Monday, February 25, 2013

”Inocente,” “Sugar Man” Nab Oscar Honors

A pair of documentaries with Latino protagonists were among the films that won at the latest edition of the Academy Awards.

The Oscar for Best Documentary Short went to ”Inocente,” a film on the life of nineteen-year-old Inocente Izucar. 

As we mentioned last month, the documentary examines the many difficulties by the Mexican-born Izucar including homelessness, family abuse and living as undocumented immigrant. Nevertheless Izucar’s love for art was strong and it was through her involvement in a special therapeutic arts program that caught the attention of filmmakers Sean Fine and Andrea Nix Fine. 

Since the film was made, Izucar has been able to exhibiting her work and selling them for several thousand dollars apiece.  She has moved in to her own apartment though she continues to have a strained relationship with her family.

”Inocente” also made Oscars history by becoming the first film funded by the crowd-funded Kickstarter website to win an Academy Award.

Meanwhile, “Searching for Sugar Man” became the first music-oriented film to win the best-feature length documentary award since 1986. 

The documentary examined the impact Mexican-American folk singer Rodriguez had in South Africa. His soulful and politically conscious music became anthems for the anti-apartheid movement although he was unaware of the effect his music had thousands of miles away.  Thus, the film follows two South African fans of Rodriguez who look into the urban legend that Rodriguez died forgotten and abandoned.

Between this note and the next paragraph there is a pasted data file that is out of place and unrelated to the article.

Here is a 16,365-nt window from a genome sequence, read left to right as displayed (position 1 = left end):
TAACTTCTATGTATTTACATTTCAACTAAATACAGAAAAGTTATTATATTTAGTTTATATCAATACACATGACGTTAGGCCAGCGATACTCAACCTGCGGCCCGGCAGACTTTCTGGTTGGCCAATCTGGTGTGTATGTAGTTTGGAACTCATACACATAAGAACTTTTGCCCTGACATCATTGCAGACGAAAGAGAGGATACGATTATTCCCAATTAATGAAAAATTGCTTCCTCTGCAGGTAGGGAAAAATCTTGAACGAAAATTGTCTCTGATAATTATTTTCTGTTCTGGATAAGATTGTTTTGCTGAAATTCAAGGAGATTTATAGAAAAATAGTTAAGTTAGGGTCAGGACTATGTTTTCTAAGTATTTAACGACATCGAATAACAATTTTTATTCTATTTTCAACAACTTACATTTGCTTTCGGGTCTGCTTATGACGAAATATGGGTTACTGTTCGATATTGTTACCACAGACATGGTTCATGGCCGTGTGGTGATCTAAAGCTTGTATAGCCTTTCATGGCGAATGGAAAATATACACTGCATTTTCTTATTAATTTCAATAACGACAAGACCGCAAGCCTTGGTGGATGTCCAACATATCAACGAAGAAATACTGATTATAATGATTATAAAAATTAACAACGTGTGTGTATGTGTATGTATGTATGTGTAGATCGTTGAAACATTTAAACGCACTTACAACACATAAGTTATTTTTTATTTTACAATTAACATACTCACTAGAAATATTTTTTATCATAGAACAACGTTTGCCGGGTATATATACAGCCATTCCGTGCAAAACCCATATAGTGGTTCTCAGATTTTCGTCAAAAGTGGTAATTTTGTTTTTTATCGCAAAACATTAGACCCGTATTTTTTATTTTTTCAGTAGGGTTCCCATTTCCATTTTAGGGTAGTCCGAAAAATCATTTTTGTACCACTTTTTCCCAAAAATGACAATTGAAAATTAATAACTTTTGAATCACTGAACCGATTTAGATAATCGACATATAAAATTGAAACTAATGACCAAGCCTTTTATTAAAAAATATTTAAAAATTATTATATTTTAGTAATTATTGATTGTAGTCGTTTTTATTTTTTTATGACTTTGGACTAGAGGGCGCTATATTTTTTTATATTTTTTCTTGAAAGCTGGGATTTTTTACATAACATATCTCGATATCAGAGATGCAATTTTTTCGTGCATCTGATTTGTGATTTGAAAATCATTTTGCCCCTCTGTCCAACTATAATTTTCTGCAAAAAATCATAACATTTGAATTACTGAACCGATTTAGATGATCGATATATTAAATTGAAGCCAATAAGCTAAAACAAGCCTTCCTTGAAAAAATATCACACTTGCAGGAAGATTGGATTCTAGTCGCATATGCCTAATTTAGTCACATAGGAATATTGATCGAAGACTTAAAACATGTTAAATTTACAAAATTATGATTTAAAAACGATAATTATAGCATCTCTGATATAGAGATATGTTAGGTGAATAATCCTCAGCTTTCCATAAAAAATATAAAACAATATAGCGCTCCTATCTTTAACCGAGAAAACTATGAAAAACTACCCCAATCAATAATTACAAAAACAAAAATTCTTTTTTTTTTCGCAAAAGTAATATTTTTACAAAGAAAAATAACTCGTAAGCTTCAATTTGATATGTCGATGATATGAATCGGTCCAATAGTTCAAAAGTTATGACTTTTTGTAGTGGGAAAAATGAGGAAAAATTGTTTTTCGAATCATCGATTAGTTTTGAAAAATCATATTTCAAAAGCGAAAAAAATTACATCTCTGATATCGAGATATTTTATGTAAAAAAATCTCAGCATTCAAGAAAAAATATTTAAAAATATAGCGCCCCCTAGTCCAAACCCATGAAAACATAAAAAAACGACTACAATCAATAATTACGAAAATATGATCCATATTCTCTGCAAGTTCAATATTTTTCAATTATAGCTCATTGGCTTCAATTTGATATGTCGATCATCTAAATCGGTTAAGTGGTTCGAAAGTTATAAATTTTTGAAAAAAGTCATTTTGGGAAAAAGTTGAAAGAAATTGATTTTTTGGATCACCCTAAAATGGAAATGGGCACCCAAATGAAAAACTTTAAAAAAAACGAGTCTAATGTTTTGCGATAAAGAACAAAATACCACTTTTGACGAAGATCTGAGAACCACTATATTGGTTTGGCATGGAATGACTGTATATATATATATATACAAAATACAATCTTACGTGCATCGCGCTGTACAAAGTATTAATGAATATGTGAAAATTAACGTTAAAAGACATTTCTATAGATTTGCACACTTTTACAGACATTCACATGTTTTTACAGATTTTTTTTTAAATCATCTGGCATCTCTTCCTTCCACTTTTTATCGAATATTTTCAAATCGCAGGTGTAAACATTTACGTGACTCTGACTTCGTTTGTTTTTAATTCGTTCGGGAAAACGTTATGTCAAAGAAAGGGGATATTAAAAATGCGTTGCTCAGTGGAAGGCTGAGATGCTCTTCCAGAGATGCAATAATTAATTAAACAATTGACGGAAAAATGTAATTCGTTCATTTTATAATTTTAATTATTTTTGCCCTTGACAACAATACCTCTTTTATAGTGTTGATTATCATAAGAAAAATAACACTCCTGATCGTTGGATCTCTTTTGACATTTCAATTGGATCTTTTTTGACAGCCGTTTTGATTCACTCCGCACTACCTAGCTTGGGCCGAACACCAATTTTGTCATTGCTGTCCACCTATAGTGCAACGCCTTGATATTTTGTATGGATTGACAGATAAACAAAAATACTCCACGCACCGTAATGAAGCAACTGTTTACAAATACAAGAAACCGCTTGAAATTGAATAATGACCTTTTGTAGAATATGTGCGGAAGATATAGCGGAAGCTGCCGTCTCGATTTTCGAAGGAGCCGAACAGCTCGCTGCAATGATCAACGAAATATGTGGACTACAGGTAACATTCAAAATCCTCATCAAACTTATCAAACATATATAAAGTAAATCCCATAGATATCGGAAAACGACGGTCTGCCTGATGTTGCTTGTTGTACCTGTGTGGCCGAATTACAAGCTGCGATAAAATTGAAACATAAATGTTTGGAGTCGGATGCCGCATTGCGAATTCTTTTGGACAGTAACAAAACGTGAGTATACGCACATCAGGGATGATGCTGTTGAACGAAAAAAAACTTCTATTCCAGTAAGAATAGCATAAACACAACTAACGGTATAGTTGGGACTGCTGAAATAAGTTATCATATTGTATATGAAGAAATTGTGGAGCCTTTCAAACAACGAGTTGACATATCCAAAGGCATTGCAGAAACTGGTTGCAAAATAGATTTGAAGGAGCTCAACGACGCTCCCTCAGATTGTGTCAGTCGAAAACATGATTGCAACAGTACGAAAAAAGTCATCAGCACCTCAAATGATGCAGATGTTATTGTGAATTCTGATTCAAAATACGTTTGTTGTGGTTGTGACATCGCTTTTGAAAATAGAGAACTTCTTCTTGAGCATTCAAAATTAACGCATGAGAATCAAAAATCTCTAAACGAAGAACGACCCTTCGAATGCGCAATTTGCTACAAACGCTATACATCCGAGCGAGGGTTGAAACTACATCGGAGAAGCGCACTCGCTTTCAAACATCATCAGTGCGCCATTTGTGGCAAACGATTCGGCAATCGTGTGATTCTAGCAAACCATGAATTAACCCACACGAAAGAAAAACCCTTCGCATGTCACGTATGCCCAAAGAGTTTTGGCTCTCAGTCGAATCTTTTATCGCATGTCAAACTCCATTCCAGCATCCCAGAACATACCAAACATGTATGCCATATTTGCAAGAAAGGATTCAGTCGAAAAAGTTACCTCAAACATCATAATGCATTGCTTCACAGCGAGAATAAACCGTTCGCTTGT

Much like Izucar and “Inocente”, “Searching for Sugar Man” has helped Rodriguez by resurrecting his career including recently completing a tour of South Africa.  In contrast to Izucar, however, Rodriguez opted to “stay home in Detroit” and watch the Oscars on TV according to one of the film’s producers.

Chilean film “No” unsurprisingly lost in the Best Foreign Film category to the Michael Heneke-dicrected “Amour.”  But Chileans are celebrating that one of their countrymen, Claudio Miranda, received an Oscar for best cinematography.

According to an article on the VOXXI website, Miranda acknowledged that his work for the “Life of Pi” was far from easy:

“This movie was quite a beast to make,” said Miranda, who shot dazzling images of a youth adrift on a lifeboat with a Bengal tiger… 
“You just can’t put a boy and a tiger on a boat together, ever,” he told reporters. “You know that you’re going to be in the hands of visual effects to put the tiger in for you, and then just hope it doesn’t look like a cartoon.”
The Oscars ceremony was not without controversy such as the reaction to host Seth MacFarlane’s jokes or the omission of Lupe Ontiveros from the "In Memoriam" montage.  In Colombia, meanwhile, some members of the country’s film industry blasted former Senate chief Armando Benedetti who tweeted that “the Oscars prove that actors are a bunch of dopes.”

Video Source– YouTube via Inocente Izucar

Online Sources – El Colombiano, VOXXI, CNN, Washington Post,, BBC News, The Latin Americanist

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